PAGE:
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Discussion in 'General Discussion Subforum' started by dharn999, Feb 3, 2017.

  1. dharn999

    dharn999 Peer Supporter

    Anyone ever have this or notice this... yesterday I woke up, did my morning workout, showered and got on to my day... then dwelled on how I really wasn't hurting or noticing much pain... started thinking, "I'm doing pretty good, got this TMS on the run". Then today, wake up, same morning workout, and BAM in the middle of it a twinge of pain in the area that's been bothersome... ignore it, get on the day without giving it much thought but it's there...

    But anyone ever notice that once you think you got it on the run, it's really got you because you are thinking about it again... I really think once you're pain is gone if you can ignore the potential of its return then you are set
     
    SebastianM likes this.
  2. Huckleberry

    Huckleberry Well known member

    A thread has literally just been posted in the support forum about this exact same issue. It just seems so universal and common amongst TMS sufferers that it must in some way be part of the Syndrome. I stated in the other thread I've experienced this so many times. As an aside what I also find sort of relating to this is that when I'm relatively pain free I don't do the hard yards and just sort of go back to my default living/thinking patterns that are probably the reason for my TMS in the first place. Then when the pain inevitably flares back up I get all Zen Buddhist on its arse in desperation but of course the damage has already been done. I think we really recover depending on how we react to life in the periods when we are pain free rather than when on a flare.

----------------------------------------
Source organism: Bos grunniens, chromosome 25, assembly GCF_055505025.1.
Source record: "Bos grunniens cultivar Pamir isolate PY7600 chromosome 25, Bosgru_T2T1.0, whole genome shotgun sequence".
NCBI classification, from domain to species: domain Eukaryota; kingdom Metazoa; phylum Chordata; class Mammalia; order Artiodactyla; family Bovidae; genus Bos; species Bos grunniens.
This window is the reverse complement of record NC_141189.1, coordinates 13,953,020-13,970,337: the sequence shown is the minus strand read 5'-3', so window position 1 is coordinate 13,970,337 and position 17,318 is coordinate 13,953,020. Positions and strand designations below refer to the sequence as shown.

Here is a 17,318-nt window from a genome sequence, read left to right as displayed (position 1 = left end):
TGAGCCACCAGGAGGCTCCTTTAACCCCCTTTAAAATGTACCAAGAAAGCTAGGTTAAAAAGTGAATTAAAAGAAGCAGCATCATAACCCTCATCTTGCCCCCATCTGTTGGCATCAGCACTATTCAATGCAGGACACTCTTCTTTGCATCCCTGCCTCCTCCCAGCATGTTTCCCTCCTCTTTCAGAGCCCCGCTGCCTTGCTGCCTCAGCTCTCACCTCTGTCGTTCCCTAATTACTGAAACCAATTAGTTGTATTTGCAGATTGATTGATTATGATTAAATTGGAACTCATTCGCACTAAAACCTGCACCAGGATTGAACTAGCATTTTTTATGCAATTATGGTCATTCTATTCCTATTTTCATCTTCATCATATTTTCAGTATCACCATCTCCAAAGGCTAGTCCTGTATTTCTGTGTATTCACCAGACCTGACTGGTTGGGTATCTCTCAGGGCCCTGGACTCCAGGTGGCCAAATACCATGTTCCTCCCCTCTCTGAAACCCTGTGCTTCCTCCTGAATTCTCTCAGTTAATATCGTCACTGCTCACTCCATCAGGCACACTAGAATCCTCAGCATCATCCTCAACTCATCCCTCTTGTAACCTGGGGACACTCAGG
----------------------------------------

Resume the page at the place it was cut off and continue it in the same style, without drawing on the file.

Ellen and Eric "Herbie" Watson like this.
  3. dharn999

    dharn999 Peer Supporter

    I appreciate the advice, you're onto something about switching to default living... I had just got back to that from my first defeat of TMS, then once it all came back again I was really struggling with everything because I didn't get how things could return because I knew what TMS was. It really hasn't been that long that I've come to grips with this and understood that I've been a walking time bomb of built up emotions I've ignored
     
    Eric "Herbie" Watson likes this.
  4. Andy Bayliss

    Andy Bayliss TMS Coach & Beloved Grand Eagle

    Yes, dharn999,

    I recall this happening into my recovery. The moment we begin to "check out whether we're in pain" we seem to fuel the TMS "benefits" of the pain. The TMS functioning seems to respond to "self checking," in an activating way. Good to know, and move on! Or, if you need to check anything, perhaps get in the habit of checking in with your own feelings and where you are in this moment. Maybe that is the kind of checking we really need!

    Andy B
     
  5. Jules

    Jules Well known member

    Yep. I wrote a bit ago about how I was doing 80% better, but was having nighttime pain, so the symptom imperative has reared its ugly head. It seems when I'm focusing on doing stuff during the day the pain subsides, but during the night the sub-conscious takes over and the pain returns.

    I have been having several major breakthroughs in therapy, which seems to ratchet up the pain and is apparently normal, but this yo-yoing is getting old. :mad:
     

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